Winning the Future

By Andrew Paparozzi
In February 10, 2015

That’s the theme of the State of the Industry Report, 12th Edition we published this month.

Our report emphasizes that winning the future will not be about company size, equipment configuration, ownership structure, or what we call ourselves. It will not be about getting better at what we’ve always done. And it will not be about some “wow” factor. Rather, we’ll win the future by committing to business practices such as these:

• Selecting opportunities carefully. The problem isn’t a lack of opportunity; it’s deciding which opportunities to pursue. Base decisions on thoughtful evaluation of what is and isn’t an opportunity given our specific resources, circumstances, and goals, not on what’s hot, what’s being touted as the next big thing, or what the competition is doing.

• Creating a culture of innovation. Purge the “we’ve always done it that way” mentality by encouraging employees to always be on the lookout for ways to improve efficiency—even if only a little because modest improvements made regularly add up to major improvements.

• Hearing the voice of the customer. This includes treating every contact with customers as an opportunity to better understand what they value most and never assuming that we already know.

• Acting on the voice of the customer. Carefully evaluate what we hear, prioritizing suggestions—we can’t do everything clients suggest—and decide which to pursue and which to back-burner.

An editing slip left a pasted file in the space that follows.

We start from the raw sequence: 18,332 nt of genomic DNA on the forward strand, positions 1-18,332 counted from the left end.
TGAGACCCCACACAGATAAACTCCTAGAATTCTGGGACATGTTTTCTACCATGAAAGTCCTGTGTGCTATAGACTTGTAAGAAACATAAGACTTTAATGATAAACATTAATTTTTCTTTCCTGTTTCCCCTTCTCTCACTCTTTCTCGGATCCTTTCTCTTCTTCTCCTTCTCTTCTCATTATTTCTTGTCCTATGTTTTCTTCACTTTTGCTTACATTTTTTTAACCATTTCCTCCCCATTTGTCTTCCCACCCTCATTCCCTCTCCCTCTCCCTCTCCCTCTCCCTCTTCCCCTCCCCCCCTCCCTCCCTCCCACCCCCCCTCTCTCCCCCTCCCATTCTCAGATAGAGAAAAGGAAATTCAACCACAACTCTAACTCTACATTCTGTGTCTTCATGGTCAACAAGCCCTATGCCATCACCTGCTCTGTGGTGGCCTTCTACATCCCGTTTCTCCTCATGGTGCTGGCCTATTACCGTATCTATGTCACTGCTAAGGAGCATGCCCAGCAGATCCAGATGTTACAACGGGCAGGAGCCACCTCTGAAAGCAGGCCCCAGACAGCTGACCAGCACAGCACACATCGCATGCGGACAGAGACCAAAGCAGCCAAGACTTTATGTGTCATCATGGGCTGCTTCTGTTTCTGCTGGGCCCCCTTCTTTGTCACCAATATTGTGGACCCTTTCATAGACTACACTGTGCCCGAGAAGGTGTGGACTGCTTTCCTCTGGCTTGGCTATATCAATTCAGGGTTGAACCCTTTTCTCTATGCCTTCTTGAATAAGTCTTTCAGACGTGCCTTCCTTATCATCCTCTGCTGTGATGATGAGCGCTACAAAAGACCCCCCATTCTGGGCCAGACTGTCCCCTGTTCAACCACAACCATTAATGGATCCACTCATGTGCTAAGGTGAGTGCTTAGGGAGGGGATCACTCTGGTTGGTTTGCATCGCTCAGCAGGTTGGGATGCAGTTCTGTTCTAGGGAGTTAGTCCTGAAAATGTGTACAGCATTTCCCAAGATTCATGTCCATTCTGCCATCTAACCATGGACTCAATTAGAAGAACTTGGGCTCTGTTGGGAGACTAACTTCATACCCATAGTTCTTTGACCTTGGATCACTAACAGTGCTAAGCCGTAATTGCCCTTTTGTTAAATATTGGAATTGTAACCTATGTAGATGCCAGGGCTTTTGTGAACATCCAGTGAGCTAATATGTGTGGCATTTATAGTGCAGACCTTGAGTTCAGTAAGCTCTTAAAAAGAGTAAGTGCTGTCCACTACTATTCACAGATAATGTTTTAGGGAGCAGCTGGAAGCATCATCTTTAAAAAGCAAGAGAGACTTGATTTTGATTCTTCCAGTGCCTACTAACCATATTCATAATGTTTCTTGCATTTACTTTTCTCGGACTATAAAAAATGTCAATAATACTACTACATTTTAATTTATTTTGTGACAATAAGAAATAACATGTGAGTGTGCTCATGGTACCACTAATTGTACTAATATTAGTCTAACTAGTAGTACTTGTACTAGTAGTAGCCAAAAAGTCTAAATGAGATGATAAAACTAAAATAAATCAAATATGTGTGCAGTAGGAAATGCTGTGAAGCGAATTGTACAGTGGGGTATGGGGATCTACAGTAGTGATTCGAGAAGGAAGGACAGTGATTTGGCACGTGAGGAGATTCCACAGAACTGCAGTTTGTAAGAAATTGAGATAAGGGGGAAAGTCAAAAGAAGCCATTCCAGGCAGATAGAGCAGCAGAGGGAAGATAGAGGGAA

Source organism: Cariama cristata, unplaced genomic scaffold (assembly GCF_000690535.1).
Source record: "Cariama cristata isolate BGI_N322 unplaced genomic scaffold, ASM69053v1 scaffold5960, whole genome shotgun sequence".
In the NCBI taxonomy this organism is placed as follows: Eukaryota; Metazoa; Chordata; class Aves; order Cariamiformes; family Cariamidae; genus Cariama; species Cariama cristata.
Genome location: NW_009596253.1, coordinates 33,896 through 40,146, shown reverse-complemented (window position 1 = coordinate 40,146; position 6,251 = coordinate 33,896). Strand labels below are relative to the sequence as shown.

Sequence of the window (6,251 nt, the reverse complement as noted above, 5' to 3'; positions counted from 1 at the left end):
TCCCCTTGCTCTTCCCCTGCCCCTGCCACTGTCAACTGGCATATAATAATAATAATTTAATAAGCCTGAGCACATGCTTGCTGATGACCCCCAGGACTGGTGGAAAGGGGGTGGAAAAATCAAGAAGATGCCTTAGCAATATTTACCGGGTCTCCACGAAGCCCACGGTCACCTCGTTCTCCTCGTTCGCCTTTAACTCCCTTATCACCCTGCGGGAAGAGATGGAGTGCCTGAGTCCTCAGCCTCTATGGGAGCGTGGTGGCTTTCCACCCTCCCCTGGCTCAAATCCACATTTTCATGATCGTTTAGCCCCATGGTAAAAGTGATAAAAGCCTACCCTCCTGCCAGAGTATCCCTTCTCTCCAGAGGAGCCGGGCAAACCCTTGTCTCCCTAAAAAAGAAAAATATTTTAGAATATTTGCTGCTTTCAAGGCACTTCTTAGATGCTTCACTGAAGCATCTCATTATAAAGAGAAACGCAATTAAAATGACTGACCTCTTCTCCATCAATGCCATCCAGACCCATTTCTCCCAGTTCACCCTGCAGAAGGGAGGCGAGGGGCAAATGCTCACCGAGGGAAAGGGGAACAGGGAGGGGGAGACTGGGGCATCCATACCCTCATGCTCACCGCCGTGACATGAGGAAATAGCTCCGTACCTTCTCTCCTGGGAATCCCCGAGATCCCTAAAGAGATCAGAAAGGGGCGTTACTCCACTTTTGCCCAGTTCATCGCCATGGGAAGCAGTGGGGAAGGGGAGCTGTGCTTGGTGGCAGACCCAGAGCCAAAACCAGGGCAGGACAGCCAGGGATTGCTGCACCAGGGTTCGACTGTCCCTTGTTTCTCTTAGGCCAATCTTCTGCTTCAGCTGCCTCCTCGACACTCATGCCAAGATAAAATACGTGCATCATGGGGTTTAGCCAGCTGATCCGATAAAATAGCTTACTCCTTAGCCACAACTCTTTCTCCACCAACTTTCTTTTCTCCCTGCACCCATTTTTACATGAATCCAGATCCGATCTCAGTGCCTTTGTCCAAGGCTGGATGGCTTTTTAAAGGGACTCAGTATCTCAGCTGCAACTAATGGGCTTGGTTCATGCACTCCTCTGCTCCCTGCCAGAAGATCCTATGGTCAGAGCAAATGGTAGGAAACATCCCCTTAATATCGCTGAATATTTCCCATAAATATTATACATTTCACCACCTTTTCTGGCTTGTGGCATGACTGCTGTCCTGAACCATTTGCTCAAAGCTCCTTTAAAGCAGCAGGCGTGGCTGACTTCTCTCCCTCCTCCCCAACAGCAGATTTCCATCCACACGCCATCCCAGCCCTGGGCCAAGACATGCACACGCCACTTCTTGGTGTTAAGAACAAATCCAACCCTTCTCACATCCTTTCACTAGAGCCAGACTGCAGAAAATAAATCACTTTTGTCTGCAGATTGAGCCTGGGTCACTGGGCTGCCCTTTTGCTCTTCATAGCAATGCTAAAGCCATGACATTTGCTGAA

• Showing clients exactly how they benefit from partnering with us. How much money have we saved them? How much time? How much have we increased the return to their direct-mail campaign or traffic to their website? The more precisely we can answer that kind of question the better.

• Purging the “if it isn’t broken don’t fix it” mentality. If something’s working we have to figure out why and never assume it will continue to work. If something isn’t working, we have to figure out why and never assume it will self-correct.

• Identifying and correct internal barriers to profitable growth. It’s so much easier to blame disappointing results on what’s happening outside than on what’s happening inside. But that will never win us anything.

When our industry was stronger, business simpler, and margins for error wider, we could be a little loose with these practices. Now their must-do’s—no ifs or buts about it. (Epicomm members have received a complimentary copy of State of the Industry Report. Non-members can purchase a copy at

Andrew Paparozzi

Epicomm's Andrew Paparozzi, Vice President/Chief Economist, is well-known for his accurate and thoughtful discussions on the economy and US commercial printing industry. A foremost author and speaker on economic business trends in the printing industry, Paparozzi heads Epicomm's Printing Economic Research Center.

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